“But now I am coming to you, and these things I speak in the world, that they may have my joy fulfilled in themselves.” (John 17:13 ESV)
Whatever does Jesus means when he speaks the words in John 17.13? What does it mean to have one’s “joy fulfilled in themselves?” At first glance, I have no clue and wonder why the ESV translators chose this sort of ponderous, opaque translation.
It’s helpful when we find strange wording like this to compare translations because that will often settle the meaning for us, or at least get us closer to the meaning or help us understand the verse better. So, without further ado, some translations:
- HCSB: “so that they may have My joy completed in them.” – This is not very helpful because I don’t really understand “completed” joy any better than I do “fulfilled” joy.
- LEB: “They may have my joy completed in themselves.” – Pretty much a reiteration of the HCSB.
- NLT: “They would be filled with my joy.” – Ah…much better, I do understand what it means to be filled with joy. Jesus seems to want the disciples to have the gift of having the same joy that he himself had.
- NIV: “They may have the full measure of my joy within them.” – This tracks similar to the NLT and stays closer to the original word meaning than the NLT. Both translations are trying to not only translate the words, but help the reader understand what the meaning of those words are.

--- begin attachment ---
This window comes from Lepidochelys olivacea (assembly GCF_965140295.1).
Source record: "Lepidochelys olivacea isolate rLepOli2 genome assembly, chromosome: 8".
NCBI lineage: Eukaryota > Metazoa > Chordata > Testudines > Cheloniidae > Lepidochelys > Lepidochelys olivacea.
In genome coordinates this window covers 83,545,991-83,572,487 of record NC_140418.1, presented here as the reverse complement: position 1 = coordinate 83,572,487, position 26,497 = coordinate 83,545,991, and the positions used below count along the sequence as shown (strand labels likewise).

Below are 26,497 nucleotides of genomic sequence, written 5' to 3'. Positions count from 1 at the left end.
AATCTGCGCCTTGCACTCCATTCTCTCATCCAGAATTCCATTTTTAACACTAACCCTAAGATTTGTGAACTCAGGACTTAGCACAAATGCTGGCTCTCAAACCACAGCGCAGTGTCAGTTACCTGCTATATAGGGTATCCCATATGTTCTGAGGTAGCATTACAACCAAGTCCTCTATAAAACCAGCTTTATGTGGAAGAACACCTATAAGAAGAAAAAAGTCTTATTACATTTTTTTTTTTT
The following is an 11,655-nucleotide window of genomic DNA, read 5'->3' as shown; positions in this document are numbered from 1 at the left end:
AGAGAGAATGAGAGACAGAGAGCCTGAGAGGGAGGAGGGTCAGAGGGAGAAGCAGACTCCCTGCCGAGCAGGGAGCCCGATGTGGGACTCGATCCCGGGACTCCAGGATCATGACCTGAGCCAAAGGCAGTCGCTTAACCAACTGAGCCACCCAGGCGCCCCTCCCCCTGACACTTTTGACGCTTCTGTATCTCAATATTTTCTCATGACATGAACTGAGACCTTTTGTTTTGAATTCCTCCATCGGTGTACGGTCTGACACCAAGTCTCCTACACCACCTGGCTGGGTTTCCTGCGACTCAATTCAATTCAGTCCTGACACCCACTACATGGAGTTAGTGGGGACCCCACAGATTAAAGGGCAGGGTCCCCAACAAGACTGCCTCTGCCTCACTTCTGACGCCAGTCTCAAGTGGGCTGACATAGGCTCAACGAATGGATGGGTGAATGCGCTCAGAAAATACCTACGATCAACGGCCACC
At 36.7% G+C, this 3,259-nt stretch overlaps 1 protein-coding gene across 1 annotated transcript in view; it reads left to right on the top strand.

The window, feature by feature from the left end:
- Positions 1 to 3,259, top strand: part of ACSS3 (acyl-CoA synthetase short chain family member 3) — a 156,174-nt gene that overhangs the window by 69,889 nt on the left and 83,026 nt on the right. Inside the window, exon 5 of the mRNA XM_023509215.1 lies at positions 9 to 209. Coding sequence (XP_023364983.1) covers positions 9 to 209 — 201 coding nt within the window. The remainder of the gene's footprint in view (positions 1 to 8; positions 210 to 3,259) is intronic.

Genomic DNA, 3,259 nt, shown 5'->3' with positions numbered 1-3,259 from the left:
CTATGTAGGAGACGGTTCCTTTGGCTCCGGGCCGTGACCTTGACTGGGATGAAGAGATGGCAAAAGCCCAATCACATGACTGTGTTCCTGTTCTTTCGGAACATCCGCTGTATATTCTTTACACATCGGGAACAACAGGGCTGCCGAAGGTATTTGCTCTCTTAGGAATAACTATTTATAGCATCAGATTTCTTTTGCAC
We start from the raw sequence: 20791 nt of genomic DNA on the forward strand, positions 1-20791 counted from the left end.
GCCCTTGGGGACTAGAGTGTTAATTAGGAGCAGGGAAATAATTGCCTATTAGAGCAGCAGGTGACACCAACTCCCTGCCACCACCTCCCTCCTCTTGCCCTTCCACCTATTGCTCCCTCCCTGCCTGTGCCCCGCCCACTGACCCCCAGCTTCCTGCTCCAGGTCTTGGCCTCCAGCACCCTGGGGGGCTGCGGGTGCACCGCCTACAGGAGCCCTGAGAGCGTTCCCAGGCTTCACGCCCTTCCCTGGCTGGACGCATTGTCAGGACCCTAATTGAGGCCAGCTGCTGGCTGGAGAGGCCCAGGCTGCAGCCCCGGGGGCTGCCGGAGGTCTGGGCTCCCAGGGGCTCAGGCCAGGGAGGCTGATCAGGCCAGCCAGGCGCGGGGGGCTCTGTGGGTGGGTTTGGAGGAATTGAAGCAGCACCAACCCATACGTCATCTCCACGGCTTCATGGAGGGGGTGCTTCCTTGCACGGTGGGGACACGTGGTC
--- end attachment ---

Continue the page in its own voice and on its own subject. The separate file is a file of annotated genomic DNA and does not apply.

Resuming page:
Let’s go to the commentators and see if the NLT and NIV “get” the translation of vs. 13.
- Don Carson: “My joy points unmistakably to [John] 15:11, where Jesus’ joy, like that of the disciples for whom he prays, turns on abiding in the Father’s love, which itself turns on obedience to him. This interpretation makes best sense of the passage.”
- Expositor’s Bible Commentary: “There would be nothing in the attitude of the world to promote their joy; but, as with Jesus, their awareness of the approval of the Father and the consciousness of a task accomplished and the expectancy of glory would create true joy for them.”
So it would appear that the NIV and NLT do a pretty good job of translating this verse in such a way that we understand what Jesus meant. He wanted his disciples to have the same joy in God and in the things of God that he himself had.